8. A round or so after reaching the fullest part of chest did right and left sloping decreases at each marker decreasing center panel and leaving side stitches alone.
9. Decreased every third round until shirt fit snug
10. Few inches of straight stockinette and then began increases at same stitch markers, increasing to center every fourth round.
11. At hip size did another inch or so straight stockinette
12. *YO, K2tog* one round.
13. *K,P* three rounds creating 1x1 rib with purls under the K2tog stiches.
14. Split yarn in half (2plys)and BO in 1x1 rib pattern.
15. On the sleeves I came back and using a halved piece of yarn I did a *K1, BO, K2tog, BO* to bind off the edge and pull the cap sleeve around the shoulder without adding a visible edge. I then stiched the edge of the sleeve down about three stiches on front and back with the body of the sweater which further curved the sleevecap and made a smoother line with the armhole opening. The raglan increases made it easy to hide these stiches.

What fun! (I'm such a nerd)

There you have it!

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Sunday, July 23, 2006

Ruby Red

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Monday, July 10, 2006

Oops, long time no post...

The reason for the gap is that I've been delaying the finishing up of several items. I nearly finished the Ruby Red top in about 3 days and then took a week and a half to finish binding off all of the stitches.

Today I finished binding off and gave it a good cold water bath and it is laying out to dry now. I also went ahead and finally washed my peach colored raglan lace top for its blocking as well.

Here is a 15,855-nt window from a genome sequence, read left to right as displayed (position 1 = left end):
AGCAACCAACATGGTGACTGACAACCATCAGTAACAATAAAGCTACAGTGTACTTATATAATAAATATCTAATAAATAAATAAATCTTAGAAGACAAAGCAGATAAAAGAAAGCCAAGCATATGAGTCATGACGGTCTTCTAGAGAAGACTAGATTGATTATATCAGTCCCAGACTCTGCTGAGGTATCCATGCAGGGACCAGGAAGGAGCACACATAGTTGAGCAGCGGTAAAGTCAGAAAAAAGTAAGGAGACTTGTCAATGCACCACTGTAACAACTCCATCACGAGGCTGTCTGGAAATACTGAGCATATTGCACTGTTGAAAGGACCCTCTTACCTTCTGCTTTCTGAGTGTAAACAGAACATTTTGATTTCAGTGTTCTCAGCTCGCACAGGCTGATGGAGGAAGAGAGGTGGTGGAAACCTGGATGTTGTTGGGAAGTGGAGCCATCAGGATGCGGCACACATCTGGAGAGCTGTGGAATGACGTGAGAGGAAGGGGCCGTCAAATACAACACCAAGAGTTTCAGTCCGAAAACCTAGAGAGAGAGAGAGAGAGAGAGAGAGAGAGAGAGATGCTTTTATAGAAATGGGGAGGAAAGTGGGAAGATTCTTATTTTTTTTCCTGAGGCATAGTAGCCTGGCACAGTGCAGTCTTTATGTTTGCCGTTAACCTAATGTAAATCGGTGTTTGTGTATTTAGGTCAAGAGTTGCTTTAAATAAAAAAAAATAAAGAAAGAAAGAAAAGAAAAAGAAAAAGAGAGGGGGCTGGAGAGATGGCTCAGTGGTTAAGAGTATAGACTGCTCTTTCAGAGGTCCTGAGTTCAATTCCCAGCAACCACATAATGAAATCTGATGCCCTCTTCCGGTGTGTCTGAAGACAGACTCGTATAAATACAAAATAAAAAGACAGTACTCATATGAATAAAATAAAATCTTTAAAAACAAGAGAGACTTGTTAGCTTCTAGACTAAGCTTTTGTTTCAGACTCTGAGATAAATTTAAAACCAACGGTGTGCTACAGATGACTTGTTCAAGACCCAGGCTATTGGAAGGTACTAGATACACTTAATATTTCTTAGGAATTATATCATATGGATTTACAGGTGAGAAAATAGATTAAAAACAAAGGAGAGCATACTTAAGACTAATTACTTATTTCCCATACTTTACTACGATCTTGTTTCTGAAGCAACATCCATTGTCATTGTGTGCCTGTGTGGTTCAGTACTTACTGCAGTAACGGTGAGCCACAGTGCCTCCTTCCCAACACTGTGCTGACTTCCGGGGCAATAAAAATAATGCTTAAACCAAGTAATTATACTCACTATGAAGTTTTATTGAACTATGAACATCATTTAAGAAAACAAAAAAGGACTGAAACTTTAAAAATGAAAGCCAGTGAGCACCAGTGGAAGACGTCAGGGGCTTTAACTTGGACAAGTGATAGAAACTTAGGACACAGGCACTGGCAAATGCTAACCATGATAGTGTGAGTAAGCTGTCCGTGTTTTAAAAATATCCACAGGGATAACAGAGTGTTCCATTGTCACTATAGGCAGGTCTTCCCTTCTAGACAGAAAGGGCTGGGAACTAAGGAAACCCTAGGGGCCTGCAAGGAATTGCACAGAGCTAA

Pictures of Ruby Red to come, I just need it to hurry up and finish drying.

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Thursday, June 29, 2006

Ruby Red a take on the Green Gable

There are some really cool things about Raglan tops...

A while back I realized that I had somehow lost my Tivoli shirt--the first real shirt/sweater that I had ever knit. I really liked the pattern and have been considering knitting it again.

Of course there would be changes, as I learned a bit from knitting the first one and a second one that I made with variations.

I've been loving the pictures of the "Green Gable" and thought I might do a Tivoli with a lace panel on the top like the GG has.

So when I came across a great deal on some Cotton/Merino Cascade Sierra at 40% off I bought 3 skeins and set to work the next day.

After getting to the portion where one would split the sleeve from the body I faltered. I'm not so sure I like the lace panel where it sits and think it might look better if I rotate the whole thing 90 degrees and use the lace as the cap sleeve.

Biding for time before making a decision I drop down every 4th stitch of the flat sections' panels to create a few rows of 3 by 1 ribbing to keep the edge from curling as much.